1.  Give each student a base strip to build their cupcake on.  Then, give each student their choice of 1/2 page of coloured construction paper.  I drew the shape needed on the board, and then had them cut that out of their choice of coloured construction paper for the cupcake base.

2.  Time for paint!  Working in pairs, they told me their choices of 3 colours they’d like to decorate their cupcake bases (just like those fun paper liners you can get).  No water, just a medium brush or two.  Stripes, dots, wiggly lines:  make it fun!  To keep things moving, I dried the results with my hair dryer while they started on the next part.

3.  I had pages preprepared with dots of paint, then ripped into strips.  Give each student 3 strips for them to rip into different lengths to build the triangle shape of the frosted cupcake top.  Get them to start with the longest, and rip successively smaller strips as they go.  Now it was time to build the cupcake on the base strip that is attached to the decorated cupcake liner.  Starting with the longest; they glued the remaining strips in order of length, slightly overlapping each other.  They were amazed as their cupcakes ’emerged’.

4.  Finally, I had them finish by gluing on my preprepared red circles (and stems) for (of course) the cherry on top.  Ta da!!  (I think they were pleased with it all).  The only thing better would have been to have actual cupcakes to eat.    Yum.

Guess I like ’em too.

Spring 2014 / Prince of Wales Elementary School


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Retro Rockets … Away!

Grade 3/4:  Fun With Paper Collage

It’s hard to go wrong with space ships.  Kids’ eyes light up at the mere mention of them.  So, there was no lack of enthusiasm when I showed them that they were going to get to make their own …

I brought out different retro style rocket shapes I prepared as templates for them to trace and cut out of squares of boxboard (scrounged from Costco cardboard).  I had also brought my box of special scrap paper from home (the one that never seems to be anything but stuffed full).  Even more exciting!

Now it was time for them to decorate their rockets, using more than one paper and covering the cardboard completely.  I encouraged them to think about the different parts or markings they might see on a rocket, and use those ideas while they make choices cutting paper.

When they finished covering their rockets, they chose from the boxes of streamers, ribbons and vegetable/fruit netting and the teacher helped them to staple them on  -fiery rocket blasts.  We finished the rockets with outlining the edges and any other details with black paint.

As a side, I set up a couple of pizza boxes as a makeshift spray booth.  The kids enjoyed taking turns with it to ‘spray’ large pieces of blue paper with watered-down white and silver paint, using … toothbrushes.  They’d never done that before.

Later, I attached the rockets to their blue pages, using foam pieces between to make the rockets ‘hover’.  I think they look great!

Spring 2014 / Prince of Wales Elementary School

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Grade 1/2:  Drawing Sunflowers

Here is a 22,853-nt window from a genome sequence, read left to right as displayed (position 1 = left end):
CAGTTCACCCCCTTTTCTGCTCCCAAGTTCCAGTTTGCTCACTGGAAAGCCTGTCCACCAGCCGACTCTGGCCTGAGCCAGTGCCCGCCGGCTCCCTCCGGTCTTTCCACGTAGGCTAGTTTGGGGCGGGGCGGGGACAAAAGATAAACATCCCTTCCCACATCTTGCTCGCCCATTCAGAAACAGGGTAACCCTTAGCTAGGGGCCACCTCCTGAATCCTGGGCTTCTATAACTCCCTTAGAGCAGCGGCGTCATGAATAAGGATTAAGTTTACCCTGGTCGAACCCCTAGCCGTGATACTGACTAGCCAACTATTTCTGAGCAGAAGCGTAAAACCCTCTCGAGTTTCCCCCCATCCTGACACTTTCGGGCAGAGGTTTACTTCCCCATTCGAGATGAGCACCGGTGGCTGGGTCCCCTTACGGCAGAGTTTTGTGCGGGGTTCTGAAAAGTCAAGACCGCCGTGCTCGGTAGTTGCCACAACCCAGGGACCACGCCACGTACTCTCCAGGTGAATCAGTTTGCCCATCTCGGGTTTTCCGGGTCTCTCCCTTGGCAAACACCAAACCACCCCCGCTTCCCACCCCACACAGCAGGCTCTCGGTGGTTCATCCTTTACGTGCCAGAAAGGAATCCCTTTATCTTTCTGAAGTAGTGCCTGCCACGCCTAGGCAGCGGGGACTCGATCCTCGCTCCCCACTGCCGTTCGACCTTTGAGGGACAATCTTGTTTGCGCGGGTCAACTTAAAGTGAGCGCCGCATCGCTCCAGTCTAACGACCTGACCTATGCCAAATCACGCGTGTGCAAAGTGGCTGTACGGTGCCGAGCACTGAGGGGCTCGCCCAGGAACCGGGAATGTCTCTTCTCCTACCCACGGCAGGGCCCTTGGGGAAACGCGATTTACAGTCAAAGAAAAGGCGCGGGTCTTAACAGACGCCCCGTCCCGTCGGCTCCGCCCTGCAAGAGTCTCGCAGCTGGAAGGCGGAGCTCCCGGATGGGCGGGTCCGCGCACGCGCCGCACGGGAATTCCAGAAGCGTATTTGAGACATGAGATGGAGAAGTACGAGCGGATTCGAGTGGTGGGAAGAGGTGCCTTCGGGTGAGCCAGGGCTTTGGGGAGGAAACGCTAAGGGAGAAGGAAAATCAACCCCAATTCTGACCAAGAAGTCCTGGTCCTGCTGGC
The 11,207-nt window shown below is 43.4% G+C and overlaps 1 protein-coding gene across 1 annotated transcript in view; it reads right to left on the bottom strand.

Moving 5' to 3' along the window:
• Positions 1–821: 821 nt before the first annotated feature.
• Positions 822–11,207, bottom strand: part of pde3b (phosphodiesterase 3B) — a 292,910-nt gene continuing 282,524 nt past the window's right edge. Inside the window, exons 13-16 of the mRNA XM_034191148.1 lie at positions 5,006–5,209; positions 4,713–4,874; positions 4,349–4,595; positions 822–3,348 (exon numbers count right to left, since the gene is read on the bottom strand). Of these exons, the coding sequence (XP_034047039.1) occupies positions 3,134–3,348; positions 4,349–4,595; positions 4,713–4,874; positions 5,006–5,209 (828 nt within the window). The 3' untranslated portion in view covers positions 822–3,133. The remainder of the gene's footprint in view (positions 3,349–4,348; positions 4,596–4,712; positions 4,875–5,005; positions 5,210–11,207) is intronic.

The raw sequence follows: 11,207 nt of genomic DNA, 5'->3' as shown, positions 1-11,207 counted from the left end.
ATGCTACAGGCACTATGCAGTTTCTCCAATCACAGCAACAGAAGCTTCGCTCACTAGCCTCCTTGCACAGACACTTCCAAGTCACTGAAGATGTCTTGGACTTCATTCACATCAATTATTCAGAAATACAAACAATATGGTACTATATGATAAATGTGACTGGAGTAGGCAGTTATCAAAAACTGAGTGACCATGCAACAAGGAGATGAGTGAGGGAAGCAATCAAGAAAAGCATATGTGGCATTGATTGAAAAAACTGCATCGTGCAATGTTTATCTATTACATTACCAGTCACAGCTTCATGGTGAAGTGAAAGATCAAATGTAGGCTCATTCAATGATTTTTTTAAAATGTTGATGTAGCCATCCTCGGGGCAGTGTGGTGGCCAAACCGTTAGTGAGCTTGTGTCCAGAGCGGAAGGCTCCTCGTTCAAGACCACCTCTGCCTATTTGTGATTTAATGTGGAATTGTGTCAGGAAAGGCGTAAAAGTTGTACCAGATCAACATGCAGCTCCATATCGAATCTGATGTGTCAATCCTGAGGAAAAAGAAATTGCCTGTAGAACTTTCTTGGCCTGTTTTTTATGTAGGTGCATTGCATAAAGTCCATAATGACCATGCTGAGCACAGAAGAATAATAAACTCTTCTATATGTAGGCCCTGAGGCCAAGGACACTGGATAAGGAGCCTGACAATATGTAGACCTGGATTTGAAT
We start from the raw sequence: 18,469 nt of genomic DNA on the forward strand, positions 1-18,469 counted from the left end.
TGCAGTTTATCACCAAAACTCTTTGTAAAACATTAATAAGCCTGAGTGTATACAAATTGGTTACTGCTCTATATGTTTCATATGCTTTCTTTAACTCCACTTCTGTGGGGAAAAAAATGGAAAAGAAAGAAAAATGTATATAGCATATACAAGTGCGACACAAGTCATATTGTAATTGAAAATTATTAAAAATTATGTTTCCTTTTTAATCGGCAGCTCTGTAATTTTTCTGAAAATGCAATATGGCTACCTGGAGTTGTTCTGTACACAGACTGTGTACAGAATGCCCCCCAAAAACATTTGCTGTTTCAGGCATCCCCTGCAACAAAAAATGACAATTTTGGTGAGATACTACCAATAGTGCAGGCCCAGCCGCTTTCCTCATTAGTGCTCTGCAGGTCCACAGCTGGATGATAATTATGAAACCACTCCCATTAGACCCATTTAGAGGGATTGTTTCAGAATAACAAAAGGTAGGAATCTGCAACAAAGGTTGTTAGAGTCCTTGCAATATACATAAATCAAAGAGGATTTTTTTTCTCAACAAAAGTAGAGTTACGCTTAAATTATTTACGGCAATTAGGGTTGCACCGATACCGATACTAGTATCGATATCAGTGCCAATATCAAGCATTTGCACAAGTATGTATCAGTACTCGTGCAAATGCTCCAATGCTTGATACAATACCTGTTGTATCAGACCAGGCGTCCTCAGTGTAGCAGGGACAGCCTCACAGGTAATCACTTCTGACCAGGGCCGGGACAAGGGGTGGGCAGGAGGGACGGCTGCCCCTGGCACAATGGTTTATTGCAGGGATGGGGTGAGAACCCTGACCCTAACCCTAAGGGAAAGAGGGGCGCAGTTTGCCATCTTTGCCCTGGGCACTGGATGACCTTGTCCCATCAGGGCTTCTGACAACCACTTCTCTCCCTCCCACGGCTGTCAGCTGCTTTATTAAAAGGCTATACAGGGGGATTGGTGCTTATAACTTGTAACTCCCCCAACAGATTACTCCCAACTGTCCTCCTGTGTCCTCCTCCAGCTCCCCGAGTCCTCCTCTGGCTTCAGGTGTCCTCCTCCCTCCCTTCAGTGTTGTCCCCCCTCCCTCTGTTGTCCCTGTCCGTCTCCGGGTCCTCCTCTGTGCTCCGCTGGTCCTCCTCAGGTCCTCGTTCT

This was a high energy class where I found myself riffing as it went.  The previous class was finishing up with another project that required paint, but I hadn’t had time to clean up the trays, so they ended up being used in the second half of this one.

I had a big bunch of (silk) sunflowers in a vase in the Art Room, so I gave the class the task of drawing from that still life, pointing out how the flowers look different from one another, depending on their size and position (one behind the other, facing different directions).  We talked about the size of the centre portions, and the shape and colours of the petals.

No pencils – I gave them the oil pastels to draw with directly.  They really got into it! You can see the energy in the drawings.  That exercise went fairly quickly, so (thinking on my feet) I hauled out the still-wet trays of paint and gave them each a brush, with a directive to fill in all round their pastel flower drawing with the paint, mixing right on the page as they went.   I liked what I was seeing before, but this made me even happier … the colours popped, and that great energy I saw before went just a little bit further.  At this age they did not worry about getting things ‘just right’ so that freedom carries through.  Love that.

It was a lot more cleanup afterward, but well worth it.  Bravo, grade 1/2’s!


Spring 2014 / Parliament Oak School

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Grade 3:  Self-Portraits in Chalk 

This was one of my favourite experiences in the classroom this year.  They are such a delightful group of children, right from the moment I walk into the classroom.  True to form, even though they may not always have the skill level, they approached the lesson with enthusiasm and a willingness to try.  Awesome!  I realized as I was introducing it, that they were just doing selfies.  When I mentioned that word, the lights went on and they were all over it.  Don’t have a camera?  No problem.

We gave each student a small hand mirror and a large piece of paper.  We talked about observing the particulars of their faces – the shape of their head, the colour and shape of their eyes and mouth, even the colour of their skin. This was to be a ‘head shot’, with only the shoulders in the picture frame.  We started with a line drawing in pencil, and then they could go over those lines in  – you got it – Sharpie marker.

I showed them how to mix the colours of chalk right on the page, starting with themselves, and then finishing with background.

I love the individuality of each drawing, and the personalities that result!   This was a great project with a very special class.

Winter 2014 / Ferndale Elementary School